In January 2010, Nanao Singh injured his hand and this put him out of boxing.[24] Due to this injury, he was unable to participate at the Indian National Championships. In June 2010, he underwent a surgery for his fractured arm.[25]

Samsung chose a list of 10 Indian sports-persons as a part of Sports Ratna, a scholarship program with an aim to support players for the 2010 Asian Games. Nanao Singh was one among this list of four boxers, four shooters, and two wrestlers.[26] Olympic Gold Quest, a not-for-profit foundation to identify and support Indian athletes, chose him because of his talent and bright future.[27]

References[edit]

  1. ^ Sapam, Robert (4 November 2008). "Warm welcome awaits Nanao". The Telegraph. Retrieved 22 October 2010. 
  2. ^ Singh, L. C. K. (6 January 2009). "Thokchom Nanao Singh brings glory to Manipur with boxing gold medal in Mexico". Thaiindian.com. Retrieved 22 October 2010. 
  3. ^ Lundup, Tashi (15 March 2009). "Nanao comes into his own". The Indian Express. Retrieved 22 October 2010. 
  4. ^ a b "Defying parents, secret of Nanao's success". Zee News. 5 November 2008. Retrieved 22 October 2010. 
  5. ^ Mandrekar, Kabir (9 February 2009). "ASI, SAI join hands to train youths". The Indian Express. Retrieved 22 October 2010. 
  6. ^ Tiwari, Mansi (9 November 2008). "Rise and shine". The Economic Times. Retrieved 22 October 2010. 
  7. ^ "Camp over, junior pugilists leave for Commonwealth meet". The Indian Express. 21 July 2007. Retrieved 22 October 2010. 
  8. ^ "Nanao bags gold at Youth World Championship". The Hindu. 2 November 2008. Retrieved 22 October 2010. 
  9. ^ "Indian pugilists ready for action". The Hindu. 8 October 2008. Retrieved 22 October 2010. 
  10. ^ Marar, Nandakumar (18 October 2008). "Thokchom Nanao bags boxing gold". The Hindu. Retrieved 22 October 2010. 
  11. ^ "Gold for Nanao". The Hindu. 3 November 2008. Retrieved 22 October 2010. 
  12. ^ "Nanao Singh in Youth World Championship final". The Hindu. 1 November 2008. Retrieved 22 October 2010. 
  13. ^ "India's best-ever showing so far: coach". The Hindu. 17 June 2009. Retrieved 22 October 2010.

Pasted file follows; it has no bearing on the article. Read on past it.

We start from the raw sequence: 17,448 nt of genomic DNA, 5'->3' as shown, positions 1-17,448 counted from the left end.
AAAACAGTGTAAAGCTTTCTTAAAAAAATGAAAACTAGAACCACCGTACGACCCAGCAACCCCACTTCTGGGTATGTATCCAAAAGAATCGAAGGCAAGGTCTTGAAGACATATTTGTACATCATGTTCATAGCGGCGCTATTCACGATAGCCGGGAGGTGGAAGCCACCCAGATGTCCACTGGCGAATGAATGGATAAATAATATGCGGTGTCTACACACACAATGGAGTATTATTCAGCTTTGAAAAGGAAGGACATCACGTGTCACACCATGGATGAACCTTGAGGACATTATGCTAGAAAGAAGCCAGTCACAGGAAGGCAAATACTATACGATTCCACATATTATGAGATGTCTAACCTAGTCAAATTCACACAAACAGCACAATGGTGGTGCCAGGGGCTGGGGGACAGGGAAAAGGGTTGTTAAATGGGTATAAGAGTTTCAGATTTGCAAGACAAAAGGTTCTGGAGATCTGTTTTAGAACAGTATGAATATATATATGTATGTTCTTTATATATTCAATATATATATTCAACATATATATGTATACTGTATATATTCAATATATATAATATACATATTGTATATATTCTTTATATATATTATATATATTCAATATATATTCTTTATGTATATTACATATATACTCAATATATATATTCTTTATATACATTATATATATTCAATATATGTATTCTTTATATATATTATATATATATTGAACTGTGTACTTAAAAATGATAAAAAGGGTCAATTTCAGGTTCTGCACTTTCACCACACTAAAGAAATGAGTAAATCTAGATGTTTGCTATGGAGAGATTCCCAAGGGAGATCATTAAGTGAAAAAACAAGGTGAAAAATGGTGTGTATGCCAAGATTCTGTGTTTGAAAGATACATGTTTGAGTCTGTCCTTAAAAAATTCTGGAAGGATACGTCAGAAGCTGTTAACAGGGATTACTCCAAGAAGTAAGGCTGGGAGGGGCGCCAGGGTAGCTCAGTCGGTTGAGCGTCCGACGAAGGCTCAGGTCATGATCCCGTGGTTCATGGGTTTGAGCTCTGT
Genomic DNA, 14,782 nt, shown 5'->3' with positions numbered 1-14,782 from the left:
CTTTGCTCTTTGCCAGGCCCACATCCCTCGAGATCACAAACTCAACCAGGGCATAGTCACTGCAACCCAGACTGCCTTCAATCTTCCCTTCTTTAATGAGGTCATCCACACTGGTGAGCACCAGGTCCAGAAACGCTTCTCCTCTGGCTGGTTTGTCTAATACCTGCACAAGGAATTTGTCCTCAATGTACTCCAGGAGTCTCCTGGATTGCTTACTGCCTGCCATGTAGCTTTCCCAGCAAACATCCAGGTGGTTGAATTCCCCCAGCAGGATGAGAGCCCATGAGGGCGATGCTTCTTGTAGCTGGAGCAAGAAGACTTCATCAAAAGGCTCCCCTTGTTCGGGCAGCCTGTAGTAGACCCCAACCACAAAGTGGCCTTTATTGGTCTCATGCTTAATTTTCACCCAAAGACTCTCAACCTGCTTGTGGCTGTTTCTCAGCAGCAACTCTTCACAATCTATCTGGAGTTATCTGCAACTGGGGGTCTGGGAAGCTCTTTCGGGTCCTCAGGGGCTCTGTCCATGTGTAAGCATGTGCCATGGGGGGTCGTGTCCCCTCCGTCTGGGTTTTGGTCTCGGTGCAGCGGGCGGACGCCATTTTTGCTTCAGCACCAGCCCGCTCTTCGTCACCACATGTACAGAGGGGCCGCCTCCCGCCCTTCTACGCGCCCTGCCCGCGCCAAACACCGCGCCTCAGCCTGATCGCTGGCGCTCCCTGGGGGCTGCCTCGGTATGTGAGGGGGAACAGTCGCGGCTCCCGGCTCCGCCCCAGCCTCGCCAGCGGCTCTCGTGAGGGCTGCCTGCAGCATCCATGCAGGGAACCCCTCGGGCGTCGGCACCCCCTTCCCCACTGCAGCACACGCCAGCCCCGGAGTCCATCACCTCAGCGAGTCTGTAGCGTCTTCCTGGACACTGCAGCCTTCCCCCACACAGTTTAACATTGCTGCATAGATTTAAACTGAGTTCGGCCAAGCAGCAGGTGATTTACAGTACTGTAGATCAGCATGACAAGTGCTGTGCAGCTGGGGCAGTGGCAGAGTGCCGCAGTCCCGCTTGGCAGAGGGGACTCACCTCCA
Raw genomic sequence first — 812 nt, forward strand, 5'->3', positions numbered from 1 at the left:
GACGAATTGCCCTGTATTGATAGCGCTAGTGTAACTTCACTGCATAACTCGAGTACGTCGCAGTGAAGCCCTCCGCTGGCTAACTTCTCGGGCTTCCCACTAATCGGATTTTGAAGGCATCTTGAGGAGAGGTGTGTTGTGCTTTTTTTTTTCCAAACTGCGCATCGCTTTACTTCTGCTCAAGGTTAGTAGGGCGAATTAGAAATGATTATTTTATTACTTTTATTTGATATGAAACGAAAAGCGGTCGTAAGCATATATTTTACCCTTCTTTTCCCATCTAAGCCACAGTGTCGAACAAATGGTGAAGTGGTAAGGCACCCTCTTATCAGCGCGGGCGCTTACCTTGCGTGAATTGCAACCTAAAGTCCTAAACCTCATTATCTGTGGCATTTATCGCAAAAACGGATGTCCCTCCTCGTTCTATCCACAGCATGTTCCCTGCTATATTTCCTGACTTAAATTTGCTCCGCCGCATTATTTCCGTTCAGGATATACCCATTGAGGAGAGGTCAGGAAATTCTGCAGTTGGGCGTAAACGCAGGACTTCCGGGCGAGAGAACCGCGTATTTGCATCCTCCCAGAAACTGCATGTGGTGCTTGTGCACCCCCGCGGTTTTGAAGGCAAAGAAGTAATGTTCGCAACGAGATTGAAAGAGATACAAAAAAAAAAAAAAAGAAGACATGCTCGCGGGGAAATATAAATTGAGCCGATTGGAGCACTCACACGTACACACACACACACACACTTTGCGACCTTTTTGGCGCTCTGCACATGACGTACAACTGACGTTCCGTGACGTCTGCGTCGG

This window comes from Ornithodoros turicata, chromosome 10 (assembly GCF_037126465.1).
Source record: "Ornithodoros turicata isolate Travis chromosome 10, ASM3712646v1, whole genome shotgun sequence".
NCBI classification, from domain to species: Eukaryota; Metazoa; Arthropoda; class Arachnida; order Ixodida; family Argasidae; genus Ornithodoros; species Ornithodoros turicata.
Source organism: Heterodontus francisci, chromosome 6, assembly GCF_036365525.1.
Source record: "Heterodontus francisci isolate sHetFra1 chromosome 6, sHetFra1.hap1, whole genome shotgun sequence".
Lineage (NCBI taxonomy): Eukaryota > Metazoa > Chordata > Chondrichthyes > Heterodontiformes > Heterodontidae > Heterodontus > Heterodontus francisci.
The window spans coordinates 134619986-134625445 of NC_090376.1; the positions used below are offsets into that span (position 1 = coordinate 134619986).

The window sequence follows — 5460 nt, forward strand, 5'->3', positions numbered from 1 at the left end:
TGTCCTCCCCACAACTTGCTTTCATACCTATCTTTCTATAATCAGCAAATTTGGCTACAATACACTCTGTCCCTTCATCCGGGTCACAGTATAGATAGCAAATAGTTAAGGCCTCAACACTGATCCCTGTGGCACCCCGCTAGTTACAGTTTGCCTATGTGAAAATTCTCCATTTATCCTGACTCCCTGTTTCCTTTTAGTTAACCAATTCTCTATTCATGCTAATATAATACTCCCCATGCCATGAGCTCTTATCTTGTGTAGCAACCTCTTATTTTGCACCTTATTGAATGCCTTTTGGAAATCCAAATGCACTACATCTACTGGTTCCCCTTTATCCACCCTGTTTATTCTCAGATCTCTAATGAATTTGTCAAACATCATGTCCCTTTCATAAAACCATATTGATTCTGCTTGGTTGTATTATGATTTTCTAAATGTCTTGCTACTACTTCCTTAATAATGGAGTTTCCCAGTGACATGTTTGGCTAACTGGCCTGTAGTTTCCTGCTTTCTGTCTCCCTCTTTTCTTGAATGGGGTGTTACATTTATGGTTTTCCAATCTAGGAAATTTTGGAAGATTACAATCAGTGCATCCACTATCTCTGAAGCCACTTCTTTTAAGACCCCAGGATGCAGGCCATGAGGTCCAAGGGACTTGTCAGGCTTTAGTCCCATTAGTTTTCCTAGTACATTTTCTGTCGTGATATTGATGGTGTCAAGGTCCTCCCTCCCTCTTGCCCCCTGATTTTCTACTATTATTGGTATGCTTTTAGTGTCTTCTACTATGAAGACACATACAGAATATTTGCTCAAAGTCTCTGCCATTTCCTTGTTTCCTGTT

14. ^ "Vijender No. 2 in rankings – Akhil, Nanao Singh and Dinesh are the other Indians in top 10". The Telegraph. 21 August 2009. Retrieved 22 October 2010. 
  15. ^ "Indians at world boxing championships". The Times of India. 31 August 2009. Retrieved 22 October 2010. 
  16. ^ "Nanao Singh crashes out of World Championships". The Hindu. 6 September 2009. Retrieved 22 October 2010. 
  17. ^ "Would win a better medal next time: Vijender". The Times of India. 14 September 2009. Retrieved 22 October 2010. 
  18. ^ Pansare, Rajesh (29 September 2009). "Vijender is No 1 boxer in the world". Daily News and Analysis. Retrieved 22 October 2010. 
  19. ^ "Indian boxers all set for season-ending President's Cup". The Hindu. 5 December 2009. Retrieved 22 October 2010. 
  20. ^ "Nanao, Suranjoy, Dilbagh win Super Cup Boxing Championship". The Times of India. 17 January 2010. Retrieved 22 October 2010. 
  21. ^ "Vijender, Akhil to compete in China tourney". The Times of India. 29 January 2010. Retrieved 22 October 2010. 
  22. ^ "Vijender gets silver at Champion of Champions tournament". The Times of India. 2 February 2010. Retrieved 22 October 2010. 
  23. ^ "Vijender, Akhil to lead Indian challenge". CNN-IBN. 27 February 2010. Retrieved 22 October 2010. 
  24. ^ "Vijender stays No. 1". The Telegraph. 19 May 2010. Retrieved 22 October 2010. 
  25. ^ "IBF asks boxers to come for Nationals or risk axe from CWG". The Times of India. 6 July 2010. Retrieved 22 October 2010. 
  26. ^ "Abhinav Bindra in 'Sports Ratna' list". The Hindu. 30 June 2010. Retrieved 22 October 2010. 
  27. ^ Awasthi, Shailendra (14 January 2010). "Gold Quest set to sign Suranjoy and Nanao". Indian Express. Retrieved 22 October 2010. 

External links[edit]